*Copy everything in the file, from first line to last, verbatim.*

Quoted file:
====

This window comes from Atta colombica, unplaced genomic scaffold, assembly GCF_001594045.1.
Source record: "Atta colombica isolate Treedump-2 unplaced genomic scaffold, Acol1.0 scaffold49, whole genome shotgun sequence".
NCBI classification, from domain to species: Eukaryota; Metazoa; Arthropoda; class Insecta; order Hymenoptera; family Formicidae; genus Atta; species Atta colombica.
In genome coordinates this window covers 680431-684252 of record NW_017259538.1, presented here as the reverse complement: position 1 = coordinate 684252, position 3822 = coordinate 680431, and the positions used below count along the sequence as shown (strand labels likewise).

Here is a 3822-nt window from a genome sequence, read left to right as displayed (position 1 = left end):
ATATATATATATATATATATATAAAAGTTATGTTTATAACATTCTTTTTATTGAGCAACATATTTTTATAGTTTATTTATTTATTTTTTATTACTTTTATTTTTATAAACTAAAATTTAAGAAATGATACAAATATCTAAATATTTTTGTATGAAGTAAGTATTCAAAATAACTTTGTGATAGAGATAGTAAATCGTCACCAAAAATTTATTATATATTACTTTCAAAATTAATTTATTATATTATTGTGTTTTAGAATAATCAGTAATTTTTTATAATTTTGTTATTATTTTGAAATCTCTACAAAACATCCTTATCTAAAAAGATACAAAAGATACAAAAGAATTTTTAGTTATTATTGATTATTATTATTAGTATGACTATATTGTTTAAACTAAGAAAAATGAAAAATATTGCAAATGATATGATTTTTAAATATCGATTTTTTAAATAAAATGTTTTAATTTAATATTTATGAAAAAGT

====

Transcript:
This window comes from Atta colombica, unplaced genomic scaffold, assembly GCF_001594045.1.
Source record: "Atta colombica isolate Treedump-2 unplaced genomic scaffold, Acol1.0 scaffold49, whole genome shotgun sequence".
NCBI classification, from domain to species: Eukaryota; Metazoa; Arthropoda; class Insecta; order Hymenoptera; family Formicidae; genus Atta; species Atta colombica.
In genome coordinates this window covers 680431-684252 of record NW_017259538.1, presented here as the reverse complement: position 1 = coordinate 684252, position 3822 = coordinate 680431, and the positions used below count along the sequence as shown (strand labels likewise).

Here is a 3822-nt window from a genome sequence, read left to right as displayed (position 1 = left end):
ATATATATATATATATATATATAAAAGTTATGTTTATAACATTCTTTTTATTGAGCAACATATTTTTATAGTTTATTTATTTATTTTTTATTACTTTTATTTTTATAAACTAAAATTTAAGAAATGATACAAATATCTAAATATTTTTGTATGAAGTAAGTATTCAAAATAACTTTGTGATAGAGATAGTAAATCGTCACCAAAAATTTATTATATATTACTTTCAAAATTAATTTATTATATTATTGTGTTTTAGAATAATCAGTAATTTTTTATAATTTTGTTATTATTTTGAAATCTCTACAAAACATCCTTATCTAAAAAGATACAAAAGATACAAAAGAATTTTTAGTTATTATTGATTATTATTATTAGTATGACTATATTGTTTAAACTAAGAAAAATGAAAAATATTGCAAATGATATGATTTTTAAATATCGATTTTTTAAATAAAATGTTTTAATTTAATATTTATGAAAAAGT